• http://twitter.com/aronschoenfeld Aron Schoenfeld

    Sarah – we are working on a platform that requires everything to be 30 seconds or less, sort of like how twitter did 140 characters or less.

  • http://twitter.com/ExecutivePlan Adam Hoeksema

    Here is an example of my elevator pitch. I actually just posted this on my blog about a week ago.

    ExecutivePlan helps entrepreneurs raise capital by creating more powerful, effective, and memorable business plan executive summaries.

    With angel investors alone, investing approximately $20 billion annually in small businesses. There are hundreds of thousands of entrepreneurs at any given time seeking capital. The problem is that only 1 to 4% of angel investment applicants successfully raise angel investment.

    The ExecutivePlan offers guides, articles, videos, ebooks, and tools to help entrepreneurs write business plan executive summaries. We also provide expert executive summary reviews to help increase the entrepreneur’s chance of getting in front of an investor.

    We are seeking an investment of $50,000 to develop software to help automate the process of business plan and executive summary reviews

    Please check out our website at http://www.theexecutiveplan.com.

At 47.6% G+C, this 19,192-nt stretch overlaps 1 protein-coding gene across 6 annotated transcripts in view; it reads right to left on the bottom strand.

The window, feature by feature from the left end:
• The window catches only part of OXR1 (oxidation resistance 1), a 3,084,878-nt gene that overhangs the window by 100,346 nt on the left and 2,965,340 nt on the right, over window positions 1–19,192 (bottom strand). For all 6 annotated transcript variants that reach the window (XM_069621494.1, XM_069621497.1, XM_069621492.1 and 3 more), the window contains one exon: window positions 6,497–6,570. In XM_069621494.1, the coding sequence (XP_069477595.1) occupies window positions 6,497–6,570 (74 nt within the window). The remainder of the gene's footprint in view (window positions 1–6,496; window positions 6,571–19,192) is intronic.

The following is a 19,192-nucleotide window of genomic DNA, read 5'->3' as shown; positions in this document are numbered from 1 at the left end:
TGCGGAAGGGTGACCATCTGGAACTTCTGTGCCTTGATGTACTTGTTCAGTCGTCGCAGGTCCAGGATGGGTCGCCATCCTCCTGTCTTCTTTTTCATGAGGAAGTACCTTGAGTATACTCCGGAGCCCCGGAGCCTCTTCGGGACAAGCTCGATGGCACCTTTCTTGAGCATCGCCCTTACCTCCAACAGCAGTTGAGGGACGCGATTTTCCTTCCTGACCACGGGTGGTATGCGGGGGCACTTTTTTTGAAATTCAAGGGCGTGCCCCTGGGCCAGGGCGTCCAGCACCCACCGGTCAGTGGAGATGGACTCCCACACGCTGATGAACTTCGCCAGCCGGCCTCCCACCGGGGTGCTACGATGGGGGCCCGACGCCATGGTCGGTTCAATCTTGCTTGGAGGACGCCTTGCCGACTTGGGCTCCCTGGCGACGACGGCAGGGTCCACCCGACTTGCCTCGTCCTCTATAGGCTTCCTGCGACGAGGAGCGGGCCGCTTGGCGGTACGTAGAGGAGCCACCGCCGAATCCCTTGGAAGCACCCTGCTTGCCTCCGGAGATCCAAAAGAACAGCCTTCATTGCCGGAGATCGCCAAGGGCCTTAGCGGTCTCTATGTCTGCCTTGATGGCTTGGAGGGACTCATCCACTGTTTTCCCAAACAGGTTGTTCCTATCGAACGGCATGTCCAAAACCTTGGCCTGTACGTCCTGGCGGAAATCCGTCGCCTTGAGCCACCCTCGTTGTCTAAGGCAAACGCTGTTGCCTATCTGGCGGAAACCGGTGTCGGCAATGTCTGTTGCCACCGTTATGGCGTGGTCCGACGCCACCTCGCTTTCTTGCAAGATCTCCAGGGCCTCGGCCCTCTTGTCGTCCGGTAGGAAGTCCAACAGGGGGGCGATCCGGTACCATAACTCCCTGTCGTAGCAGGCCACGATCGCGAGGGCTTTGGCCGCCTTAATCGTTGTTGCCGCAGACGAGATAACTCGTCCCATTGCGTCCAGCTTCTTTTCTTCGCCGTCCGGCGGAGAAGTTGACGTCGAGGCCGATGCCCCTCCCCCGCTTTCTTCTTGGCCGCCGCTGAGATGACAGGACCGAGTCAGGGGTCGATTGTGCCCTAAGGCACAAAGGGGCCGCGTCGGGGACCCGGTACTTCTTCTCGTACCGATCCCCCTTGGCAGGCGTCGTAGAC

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  • http://www.ryanhanley.com/about Ryan Hanley

    There are million different ways to deliver a Elevator Pitch. I this is a good outline on how to build your own, but I wanted to emphasize one very important point.

    Nothing happens without the ask… You have to ask for the meeting, or business, or referral… whatever it is that you want you have to ask for it. You could have the best Value Proposition in history, but without the ask its worthless…

    Thanks,

    Ryan H.

  • Anonymous

    This is a helpful article. Give gooid points for delevoping an elevator pitch. I think the number of suggestions offered might be a little much for a 30 second pitch and also wouldn’t allow for any questions. If I had such a short amount of time I might focus on The problem, solution, the market, and the ask.

    Check out out How To Make It Moments, a collection of resources and experiences of aspiring entrepreneurs and young professionals.
    http://www.howtomakeitmoments.com
    http://www.twitter.com/how2makeitmomnt

  • Anonymous

    Your pitch seems pretty good. I might add something on what characteristic about your business plans allow entrepreneurs to have a better chance of getting in front of an investor. It might also help not to mention the total amount of money your are looking for in the pitch. You may find an investor willing to invest more.